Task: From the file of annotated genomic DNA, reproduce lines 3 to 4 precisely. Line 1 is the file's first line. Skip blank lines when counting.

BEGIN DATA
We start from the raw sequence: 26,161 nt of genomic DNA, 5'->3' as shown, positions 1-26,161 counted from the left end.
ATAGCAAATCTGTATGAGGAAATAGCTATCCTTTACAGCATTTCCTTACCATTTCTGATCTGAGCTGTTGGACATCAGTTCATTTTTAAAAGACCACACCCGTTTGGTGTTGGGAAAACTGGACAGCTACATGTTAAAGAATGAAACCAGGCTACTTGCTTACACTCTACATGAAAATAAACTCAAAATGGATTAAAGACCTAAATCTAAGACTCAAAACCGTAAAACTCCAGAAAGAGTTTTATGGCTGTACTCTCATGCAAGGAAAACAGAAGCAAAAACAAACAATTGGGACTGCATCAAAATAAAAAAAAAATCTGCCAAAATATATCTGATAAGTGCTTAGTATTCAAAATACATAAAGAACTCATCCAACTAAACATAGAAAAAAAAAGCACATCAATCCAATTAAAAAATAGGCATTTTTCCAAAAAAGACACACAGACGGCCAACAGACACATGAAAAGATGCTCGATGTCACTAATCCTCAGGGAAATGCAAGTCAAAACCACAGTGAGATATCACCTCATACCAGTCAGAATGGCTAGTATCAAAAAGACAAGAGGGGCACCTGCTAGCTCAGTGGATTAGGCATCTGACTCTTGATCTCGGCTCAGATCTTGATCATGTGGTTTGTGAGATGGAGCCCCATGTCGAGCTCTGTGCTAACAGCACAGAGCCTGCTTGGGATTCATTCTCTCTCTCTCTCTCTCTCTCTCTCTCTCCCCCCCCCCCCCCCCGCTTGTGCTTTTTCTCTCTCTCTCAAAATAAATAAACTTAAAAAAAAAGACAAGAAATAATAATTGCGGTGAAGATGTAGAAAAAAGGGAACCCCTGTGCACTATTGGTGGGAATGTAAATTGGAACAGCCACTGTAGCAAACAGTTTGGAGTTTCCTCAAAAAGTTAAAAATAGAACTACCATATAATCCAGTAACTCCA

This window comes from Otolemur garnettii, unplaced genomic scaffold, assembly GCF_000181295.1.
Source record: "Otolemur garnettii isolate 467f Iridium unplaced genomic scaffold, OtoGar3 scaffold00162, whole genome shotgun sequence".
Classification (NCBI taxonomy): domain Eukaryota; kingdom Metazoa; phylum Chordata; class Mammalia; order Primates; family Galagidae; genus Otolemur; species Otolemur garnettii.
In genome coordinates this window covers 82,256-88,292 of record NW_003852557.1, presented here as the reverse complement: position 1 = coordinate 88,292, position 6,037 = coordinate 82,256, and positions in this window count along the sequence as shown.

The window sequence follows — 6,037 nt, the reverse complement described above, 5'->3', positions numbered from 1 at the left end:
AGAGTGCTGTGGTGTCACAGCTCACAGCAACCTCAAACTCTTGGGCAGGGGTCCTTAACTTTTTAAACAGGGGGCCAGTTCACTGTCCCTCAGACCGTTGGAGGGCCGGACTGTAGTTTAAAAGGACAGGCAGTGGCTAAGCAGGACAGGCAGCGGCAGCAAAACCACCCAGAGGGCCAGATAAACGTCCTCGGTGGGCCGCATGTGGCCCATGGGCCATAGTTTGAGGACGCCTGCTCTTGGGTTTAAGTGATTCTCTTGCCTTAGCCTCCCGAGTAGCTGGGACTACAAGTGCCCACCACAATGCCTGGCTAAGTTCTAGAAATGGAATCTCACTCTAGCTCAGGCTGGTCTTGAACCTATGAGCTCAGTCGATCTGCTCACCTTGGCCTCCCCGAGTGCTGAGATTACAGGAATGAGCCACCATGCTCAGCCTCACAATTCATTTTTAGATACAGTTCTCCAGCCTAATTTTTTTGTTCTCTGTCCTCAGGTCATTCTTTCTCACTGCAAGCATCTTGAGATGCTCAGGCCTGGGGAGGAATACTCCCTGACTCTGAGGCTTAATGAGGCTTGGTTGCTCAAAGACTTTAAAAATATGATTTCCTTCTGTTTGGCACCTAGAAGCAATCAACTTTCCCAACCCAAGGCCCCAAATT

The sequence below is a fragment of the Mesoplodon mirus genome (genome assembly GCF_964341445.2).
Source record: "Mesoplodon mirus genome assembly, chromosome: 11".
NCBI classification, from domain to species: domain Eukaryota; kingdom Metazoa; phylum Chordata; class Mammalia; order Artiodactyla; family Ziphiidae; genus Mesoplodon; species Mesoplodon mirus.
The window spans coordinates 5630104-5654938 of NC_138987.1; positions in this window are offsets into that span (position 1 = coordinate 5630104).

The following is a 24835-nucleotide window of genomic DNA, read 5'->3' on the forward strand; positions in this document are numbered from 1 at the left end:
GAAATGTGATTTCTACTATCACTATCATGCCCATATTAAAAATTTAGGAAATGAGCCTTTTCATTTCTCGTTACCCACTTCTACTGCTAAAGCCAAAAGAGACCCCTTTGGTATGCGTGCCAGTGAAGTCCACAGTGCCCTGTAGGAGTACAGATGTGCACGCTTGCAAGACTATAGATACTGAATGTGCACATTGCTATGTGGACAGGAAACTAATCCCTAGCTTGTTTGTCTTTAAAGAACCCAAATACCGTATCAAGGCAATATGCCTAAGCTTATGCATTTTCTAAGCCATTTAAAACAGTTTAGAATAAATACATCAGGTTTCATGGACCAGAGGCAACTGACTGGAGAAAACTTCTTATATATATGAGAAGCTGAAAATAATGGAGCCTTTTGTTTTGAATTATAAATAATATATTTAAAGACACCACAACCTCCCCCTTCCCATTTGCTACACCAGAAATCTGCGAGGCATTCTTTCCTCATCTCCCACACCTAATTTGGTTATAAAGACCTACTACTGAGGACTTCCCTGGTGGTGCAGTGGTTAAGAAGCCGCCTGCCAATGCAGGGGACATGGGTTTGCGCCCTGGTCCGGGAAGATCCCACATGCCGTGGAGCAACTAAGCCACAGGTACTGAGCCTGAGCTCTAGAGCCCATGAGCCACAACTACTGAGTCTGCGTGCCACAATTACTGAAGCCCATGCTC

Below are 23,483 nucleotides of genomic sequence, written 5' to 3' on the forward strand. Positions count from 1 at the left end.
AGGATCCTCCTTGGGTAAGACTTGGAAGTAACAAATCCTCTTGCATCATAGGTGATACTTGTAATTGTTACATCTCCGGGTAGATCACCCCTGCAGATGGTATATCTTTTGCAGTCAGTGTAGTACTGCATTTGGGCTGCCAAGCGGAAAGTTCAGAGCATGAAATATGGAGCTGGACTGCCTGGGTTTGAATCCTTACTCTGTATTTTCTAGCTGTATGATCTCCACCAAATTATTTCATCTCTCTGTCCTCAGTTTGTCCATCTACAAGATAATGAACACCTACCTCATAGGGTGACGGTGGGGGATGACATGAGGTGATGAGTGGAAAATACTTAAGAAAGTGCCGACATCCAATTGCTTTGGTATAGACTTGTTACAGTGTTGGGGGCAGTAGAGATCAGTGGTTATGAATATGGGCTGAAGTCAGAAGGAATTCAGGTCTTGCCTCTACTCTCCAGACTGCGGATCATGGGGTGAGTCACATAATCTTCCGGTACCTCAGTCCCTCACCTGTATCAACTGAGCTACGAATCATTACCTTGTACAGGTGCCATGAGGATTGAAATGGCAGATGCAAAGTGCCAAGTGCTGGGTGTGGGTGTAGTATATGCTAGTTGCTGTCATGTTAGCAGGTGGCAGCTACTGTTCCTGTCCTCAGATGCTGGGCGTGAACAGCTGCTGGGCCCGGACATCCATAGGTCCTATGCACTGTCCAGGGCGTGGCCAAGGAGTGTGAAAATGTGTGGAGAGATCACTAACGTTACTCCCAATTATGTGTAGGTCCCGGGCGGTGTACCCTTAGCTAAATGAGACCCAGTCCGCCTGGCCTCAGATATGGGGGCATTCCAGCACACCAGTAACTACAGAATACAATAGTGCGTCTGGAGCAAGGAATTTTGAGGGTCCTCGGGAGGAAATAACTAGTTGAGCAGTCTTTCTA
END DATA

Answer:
This window comes from Otolemur garnettii, unplaced genomic scaffold, assembly GCF_000181295.1.
Source record: "Otolemur garnettii isolate 467f Iridium unplaced genomic scaffold, OtoGar3 scaffold00162, whole genome shotgun sequence".